Author: Mary Lascelles
39. "On the other hand, there are only so many people who really knew how she was exactly, like what did her accent sound like, and the fact that she developed profound deafness when she was first running the Harriet Lane."
Author: Mary Stuart Masterson
40. "Like I am struck by my own brilliance?" "I was going to say maniacal," Harriet replied."
Author: Maya Rodale
41. "During the last six months the little girl Harriet, without her noticing it, had disappeared and a new Harriet had taken her place. A Harriet who looked much the same outside, but was more of a person inside."
Author: Noel Streatfeild
42. "One of her parlour borders, Miss Harriet Smith, married a local farmer, Robert Martin, and is very happily settled. They have three daughters and a son, but the doctor has told her it is unlikely that further children can be expected and she and her husband are anxious to have another son as playmate to their own. Mr and Mrs Knightley of Donwell Abbey are the most important couple in Highbury, and Mrs Knightley is a friend of Mrs Martin and has always taken a keen interest in her children."
Author: P.D. James
43. "Curiously, the darkness seemed to have something to do with Harriet, Ron's intended, and I thought for a time that it was simply the reality of Harriet's arrival that had dramatized the passing of time: we had been talking about it and now suddenly it was here — just as Brenda's departure would be here before we knew it."
Author: Philip Roth
44. "Harriet Jones: When they fart, if you'll pardon the word, it doesn't smell like a fart, pardon the word, it's like something else. What is it? It's more like um...Rose: Bad breath!Harriet Jones: That's it!The Doctor: Calcium decay! Now that narrows it down! Calcium phosphate. Organic calcium—living calcium—creatures made out of living calcium, what else? What else? Hyphenated surname! YES! That narrows it down to one planet: Raxacoricofallapatorius!Mickey Smith: [dryly] Oh yeah, great. We can write 'em a letter!"
Author: Russell T. Davies
45. "For me, family means the silent treatment. At any given moment, someone is always not speaking to someone else.'Really,' I said.We're passive-aggressive people,' she explained, taking a sip of her coffee. 'Silence is our weapon of choice. Right now, for instance, I'm not speaking to two of my sisters and one brother... At mine [my house], silence is golden. And common.'To me,' Reggie said, picking up a bottle of Vitamin A and moving it thoughtfully from one hand to the other, 'family is, like, the wellspring of human energy. The place where all life begins.'...Harriet considered this as she took a sip of coffee. 'Huh,' she said. 'I guess when someone else does something worse. Then you need people on your side, so you make up with one person, jsut as you're getting pissed off at another.' So it's an endless cycle,' I said.I guess.' She took another sip. 'Coming together, falling apart. Isn't that what families are all about?"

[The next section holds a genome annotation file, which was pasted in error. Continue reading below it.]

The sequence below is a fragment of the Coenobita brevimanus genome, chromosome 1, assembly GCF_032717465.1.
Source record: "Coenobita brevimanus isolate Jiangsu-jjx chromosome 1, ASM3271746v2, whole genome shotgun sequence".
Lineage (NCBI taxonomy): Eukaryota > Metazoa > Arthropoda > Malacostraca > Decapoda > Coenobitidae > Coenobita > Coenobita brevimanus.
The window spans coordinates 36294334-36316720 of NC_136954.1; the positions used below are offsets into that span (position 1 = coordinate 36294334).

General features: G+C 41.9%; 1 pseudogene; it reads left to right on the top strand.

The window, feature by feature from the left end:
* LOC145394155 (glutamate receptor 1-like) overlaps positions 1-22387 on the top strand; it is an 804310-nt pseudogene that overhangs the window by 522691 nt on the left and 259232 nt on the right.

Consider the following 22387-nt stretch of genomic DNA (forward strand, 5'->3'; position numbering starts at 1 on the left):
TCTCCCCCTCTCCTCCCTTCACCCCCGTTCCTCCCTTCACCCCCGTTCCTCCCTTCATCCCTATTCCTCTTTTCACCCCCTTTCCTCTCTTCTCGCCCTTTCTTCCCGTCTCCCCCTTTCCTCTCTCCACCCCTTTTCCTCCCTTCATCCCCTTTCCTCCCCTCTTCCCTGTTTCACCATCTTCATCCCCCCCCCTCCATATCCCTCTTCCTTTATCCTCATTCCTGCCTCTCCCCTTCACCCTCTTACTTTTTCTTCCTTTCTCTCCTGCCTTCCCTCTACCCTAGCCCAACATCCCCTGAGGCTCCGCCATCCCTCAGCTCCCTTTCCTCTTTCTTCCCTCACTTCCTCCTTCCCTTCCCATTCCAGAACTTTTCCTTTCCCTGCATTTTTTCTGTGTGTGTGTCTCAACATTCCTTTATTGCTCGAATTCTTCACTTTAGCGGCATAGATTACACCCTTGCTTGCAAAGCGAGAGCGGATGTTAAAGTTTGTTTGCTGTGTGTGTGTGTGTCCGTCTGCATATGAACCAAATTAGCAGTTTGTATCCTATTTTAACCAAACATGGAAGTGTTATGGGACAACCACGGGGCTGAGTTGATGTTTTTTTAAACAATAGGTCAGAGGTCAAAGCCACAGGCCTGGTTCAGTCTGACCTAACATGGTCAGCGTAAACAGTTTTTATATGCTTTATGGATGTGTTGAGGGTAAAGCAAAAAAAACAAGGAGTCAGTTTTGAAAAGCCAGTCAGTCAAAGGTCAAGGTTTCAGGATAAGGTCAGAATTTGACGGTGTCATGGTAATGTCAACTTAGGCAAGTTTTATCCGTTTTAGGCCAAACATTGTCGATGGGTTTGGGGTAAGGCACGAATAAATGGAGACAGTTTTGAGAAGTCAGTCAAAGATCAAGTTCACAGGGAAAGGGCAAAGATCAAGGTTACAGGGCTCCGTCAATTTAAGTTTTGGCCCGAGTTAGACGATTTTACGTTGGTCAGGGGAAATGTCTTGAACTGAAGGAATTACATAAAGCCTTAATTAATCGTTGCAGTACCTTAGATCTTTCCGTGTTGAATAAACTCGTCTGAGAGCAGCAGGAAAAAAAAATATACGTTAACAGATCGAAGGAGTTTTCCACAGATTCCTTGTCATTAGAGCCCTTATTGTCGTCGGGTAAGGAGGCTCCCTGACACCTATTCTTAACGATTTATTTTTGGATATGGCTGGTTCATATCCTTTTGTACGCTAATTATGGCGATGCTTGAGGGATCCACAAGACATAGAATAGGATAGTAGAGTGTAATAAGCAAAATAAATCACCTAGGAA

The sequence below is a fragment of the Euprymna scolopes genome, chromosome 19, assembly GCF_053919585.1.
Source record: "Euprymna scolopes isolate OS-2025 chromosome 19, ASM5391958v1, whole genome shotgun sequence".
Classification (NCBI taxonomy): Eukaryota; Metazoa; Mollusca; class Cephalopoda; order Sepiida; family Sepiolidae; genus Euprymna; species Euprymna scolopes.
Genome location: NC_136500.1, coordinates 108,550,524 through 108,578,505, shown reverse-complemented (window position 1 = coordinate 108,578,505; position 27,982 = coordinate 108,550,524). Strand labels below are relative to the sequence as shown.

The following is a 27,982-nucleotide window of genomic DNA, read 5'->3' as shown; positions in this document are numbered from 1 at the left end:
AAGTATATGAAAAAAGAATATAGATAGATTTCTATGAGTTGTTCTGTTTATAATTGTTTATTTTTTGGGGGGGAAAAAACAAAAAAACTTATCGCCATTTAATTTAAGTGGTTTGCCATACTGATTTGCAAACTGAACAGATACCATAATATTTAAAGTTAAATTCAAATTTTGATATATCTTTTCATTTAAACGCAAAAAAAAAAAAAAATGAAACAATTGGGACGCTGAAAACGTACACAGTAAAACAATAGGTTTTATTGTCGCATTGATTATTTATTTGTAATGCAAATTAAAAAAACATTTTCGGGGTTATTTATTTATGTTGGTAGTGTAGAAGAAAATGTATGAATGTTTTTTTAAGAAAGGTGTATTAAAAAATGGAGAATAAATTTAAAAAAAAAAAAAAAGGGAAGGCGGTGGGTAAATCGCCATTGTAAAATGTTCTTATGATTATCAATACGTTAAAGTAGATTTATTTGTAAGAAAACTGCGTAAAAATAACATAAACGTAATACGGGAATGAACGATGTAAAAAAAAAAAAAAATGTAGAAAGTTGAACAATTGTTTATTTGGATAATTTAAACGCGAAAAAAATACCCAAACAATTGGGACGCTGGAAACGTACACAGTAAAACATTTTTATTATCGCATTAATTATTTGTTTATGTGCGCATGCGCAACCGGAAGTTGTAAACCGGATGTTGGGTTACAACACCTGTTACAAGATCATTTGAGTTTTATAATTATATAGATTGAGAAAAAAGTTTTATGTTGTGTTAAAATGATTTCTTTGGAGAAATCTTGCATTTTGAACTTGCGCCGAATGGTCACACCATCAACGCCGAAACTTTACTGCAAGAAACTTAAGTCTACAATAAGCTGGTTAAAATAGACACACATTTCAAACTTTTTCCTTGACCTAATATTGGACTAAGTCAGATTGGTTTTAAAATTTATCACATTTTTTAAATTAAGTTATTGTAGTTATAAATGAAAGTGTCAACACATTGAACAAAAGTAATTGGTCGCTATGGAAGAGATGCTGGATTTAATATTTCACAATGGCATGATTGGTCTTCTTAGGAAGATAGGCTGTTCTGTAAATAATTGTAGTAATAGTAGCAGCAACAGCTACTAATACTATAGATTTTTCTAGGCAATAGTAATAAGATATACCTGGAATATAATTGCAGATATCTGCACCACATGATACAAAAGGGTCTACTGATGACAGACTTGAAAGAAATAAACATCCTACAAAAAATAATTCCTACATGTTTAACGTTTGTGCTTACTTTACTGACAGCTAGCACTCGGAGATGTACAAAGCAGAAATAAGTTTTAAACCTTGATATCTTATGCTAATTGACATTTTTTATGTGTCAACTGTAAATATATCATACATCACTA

Author: Sarah Dessen
46. "Did." "What about the flowers?" Henrik said. "I asked her that on the plane coming home. There was one person in the family, apart from Anita, whom she loved, and that was you. She, of course, was the one who sent the flowers. She said that she hoped you would understand that she was alive and that she was doing fine, without having to make an appearance. But since her only channel of information was Anita, who moved abroad as soon as she finished her studies and never visited Hedestad, Harriet's awareness about what went on here was limited. She never knew how terribly you suffered or that you thought it was her murderer taunting you." "I"
Author: Stieg Larsson
47. "Imagine yourself in Harriet Tubman's shoes. Fighting to be freed from deplorable conditions. Placing one foot in front of the other, putting slavery behind you. If a petite, abused slave can rise up, fight for freedom, secure the freedom of others, and change her world, so can I. And so can you."
Author: Susie Larson
48. "Man, y'all make the Addams family look like Ozzie and Harriet."(Annie)"
Author: Tami Hoag
49. "Oh, Hank," Susan whispered, "their wings are furry.""Oh, James," Harriet whispered, "their hands are kind."
Author: Ursula K. Le Guin
50. "Nadie rezará un kaddish por Weinstein-Harriet, ¿Cuál ha sido nuestro error?-Jamás nos enfrentamos a la realidad.-No fue mía la culpa. Dijiste que estaba al norte.-La realidad está al norte, Ike.-No, Harriet. Los sueños están al norte. La realidad está al oeste. Las falsas esperanzas, al este, y creo que Luisiana está al sur."
Author: Woody Allen

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Her lips pursed. My palms went damp. Her fangs were out, as pointed and delicate as little bone daggers. "That's disappointing, Solange."I was going to die because I couldn't embroider roses on a pillow."
Author: Alyxandra Harvey